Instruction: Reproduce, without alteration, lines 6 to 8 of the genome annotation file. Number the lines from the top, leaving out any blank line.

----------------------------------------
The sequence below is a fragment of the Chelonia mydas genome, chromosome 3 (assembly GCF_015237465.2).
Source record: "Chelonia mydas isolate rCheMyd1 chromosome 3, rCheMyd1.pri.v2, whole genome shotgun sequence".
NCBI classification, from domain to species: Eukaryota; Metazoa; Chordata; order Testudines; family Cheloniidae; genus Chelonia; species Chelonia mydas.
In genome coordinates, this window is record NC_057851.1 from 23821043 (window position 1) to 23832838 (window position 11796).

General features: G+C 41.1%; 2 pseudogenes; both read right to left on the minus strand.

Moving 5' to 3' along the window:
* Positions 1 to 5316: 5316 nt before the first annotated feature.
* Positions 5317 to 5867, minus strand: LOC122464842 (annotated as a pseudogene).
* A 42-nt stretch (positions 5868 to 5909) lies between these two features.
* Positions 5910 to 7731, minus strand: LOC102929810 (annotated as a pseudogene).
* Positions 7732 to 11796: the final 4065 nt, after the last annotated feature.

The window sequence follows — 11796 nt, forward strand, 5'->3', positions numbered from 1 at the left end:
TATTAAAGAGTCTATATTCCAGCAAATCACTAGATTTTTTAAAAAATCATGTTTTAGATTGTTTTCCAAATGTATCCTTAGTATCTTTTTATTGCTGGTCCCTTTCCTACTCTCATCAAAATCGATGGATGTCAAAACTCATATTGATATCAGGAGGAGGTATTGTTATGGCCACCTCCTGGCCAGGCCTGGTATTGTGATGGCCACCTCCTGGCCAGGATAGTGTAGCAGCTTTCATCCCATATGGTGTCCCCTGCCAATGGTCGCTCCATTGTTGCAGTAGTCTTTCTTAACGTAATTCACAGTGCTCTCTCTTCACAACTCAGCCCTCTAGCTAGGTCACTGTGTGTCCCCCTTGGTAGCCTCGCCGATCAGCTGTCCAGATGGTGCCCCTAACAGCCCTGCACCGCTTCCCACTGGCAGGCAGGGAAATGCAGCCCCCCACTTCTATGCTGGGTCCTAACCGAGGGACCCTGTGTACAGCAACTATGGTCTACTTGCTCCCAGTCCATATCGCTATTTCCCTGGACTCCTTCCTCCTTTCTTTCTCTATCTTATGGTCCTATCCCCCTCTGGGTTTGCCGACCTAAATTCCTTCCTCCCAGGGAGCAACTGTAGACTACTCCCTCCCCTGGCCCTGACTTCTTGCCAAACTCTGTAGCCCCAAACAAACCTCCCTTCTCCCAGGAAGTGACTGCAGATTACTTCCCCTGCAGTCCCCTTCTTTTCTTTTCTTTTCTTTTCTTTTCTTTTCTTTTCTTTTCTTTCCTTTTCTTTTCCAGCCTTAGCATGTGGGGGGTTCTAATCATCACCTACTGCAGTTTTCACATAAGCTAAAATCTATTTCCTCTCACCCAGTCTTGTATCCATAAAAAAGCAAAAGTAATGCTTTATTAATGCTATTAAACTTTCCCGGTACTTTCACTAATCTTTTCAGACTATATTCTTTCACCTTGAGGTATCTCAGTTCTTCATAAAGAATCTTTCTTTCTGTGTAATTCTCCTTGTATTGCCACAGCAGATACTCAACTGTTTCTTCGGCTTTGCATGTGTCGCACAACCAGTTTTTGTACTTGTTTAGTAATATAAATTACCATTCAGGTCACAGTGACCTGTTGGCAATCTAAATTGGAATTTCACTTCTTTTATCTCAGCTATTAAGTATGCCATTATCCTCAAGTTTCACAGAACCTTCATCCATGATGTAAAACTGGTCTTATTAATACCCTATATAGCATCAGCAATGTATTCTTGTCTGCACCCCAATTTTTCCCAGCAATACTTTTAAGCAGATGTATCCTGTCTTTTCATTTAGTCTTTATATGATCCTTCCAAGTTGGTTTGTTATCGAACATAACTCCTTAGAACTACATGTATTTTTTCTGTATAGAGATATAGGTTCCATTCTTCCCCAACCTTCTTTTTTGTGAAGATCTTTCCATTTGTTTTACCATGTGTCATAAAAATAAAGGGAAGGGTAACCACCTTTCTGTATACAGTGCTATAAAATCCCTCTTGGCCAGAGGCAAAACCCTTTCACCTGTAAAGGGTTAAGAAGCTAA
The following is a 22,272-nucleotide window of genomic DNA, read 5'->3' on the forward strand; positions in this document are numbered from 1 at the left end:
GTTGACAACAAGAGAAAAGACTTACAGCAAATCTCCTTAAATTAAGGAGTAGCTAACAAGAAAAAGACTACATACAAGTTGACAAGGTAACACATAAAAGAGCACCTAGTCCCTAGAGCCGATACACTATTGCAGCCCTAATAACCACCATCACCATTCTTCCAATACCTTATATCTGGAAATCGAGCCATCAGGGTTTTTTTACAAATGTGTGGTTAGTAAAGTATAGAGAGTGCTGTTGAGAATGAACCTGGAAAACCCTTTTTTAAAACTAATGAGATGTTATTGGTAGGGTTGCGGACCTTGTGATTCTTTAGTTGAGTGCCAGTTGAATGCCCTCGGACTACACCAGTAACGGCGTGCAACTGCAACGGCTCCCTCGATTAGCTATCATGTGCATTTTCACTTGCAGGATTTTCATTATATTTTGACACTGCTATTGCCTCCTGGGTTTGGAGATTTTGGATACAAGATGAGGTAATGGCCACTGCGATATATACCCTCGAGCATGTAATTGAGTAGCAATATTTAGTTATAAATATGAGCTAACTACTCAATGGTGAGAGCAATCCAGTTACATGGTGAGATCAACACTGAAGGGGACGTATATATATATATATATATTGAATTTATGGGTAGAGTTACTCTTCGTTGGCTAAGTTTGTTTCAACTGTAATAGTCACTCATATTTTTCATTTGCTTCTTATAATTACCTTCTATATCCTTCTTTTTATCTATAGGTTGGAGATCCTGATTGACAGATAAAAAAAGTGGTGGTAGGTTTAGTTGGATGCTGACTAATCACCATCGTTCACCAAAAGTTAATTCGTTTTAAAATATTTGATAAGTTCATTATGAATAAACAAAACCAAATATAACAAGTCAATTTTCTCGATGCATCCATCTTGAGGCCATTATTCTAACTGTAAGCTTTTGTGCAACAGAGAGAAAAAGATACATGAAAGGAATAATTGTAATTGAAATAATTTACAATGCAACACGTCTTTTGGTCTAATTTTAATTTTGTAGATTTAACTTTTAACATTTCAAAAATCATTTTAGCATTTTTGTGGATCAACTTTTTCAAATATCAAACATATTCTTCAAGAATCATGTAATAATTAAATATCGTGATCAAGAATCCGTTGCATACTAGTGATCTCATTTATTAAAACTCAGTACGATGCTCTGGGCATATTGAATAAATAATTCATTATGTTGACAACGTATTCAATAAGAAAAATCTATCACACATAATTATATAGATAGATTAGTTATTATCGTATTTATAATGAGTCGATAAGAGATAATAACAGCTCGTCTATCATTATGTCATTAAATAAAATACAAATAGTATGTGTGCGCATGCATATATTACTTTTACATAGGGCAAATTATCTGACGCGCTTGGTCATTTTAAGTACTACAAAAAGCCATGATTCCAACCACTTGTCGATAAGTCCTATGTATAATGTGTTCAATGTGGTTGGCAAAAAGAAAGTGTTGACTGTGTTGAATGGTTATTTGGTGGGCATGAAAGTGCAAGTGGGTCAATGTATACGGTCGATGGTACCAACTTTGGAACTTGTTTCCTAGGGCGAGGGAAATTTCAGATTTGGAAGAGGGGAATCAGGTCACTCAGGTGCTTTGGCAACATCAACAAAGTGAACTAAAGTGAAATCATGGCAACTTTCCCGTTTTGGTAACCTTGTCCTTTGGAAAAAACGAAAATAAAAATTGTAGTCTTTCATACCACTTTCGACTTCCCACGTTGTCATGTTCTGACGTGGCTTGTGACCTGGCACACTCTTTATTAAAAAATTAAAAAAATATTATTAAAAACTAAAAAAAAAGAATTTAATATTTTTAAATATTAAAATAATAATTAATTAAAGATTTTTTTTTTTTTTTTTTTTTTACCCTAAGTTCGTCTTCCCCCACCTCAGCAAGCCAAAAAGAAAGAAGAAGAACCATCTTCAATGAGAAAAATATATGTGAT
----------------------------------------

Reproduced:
Moving 5' to 3' along the window:
* Positions 1 to 5316: 5316 nt before the first annotated feature.
* Positions 5317 to 5867, minus strand: LOC122464842 (annotated as a pseudogene).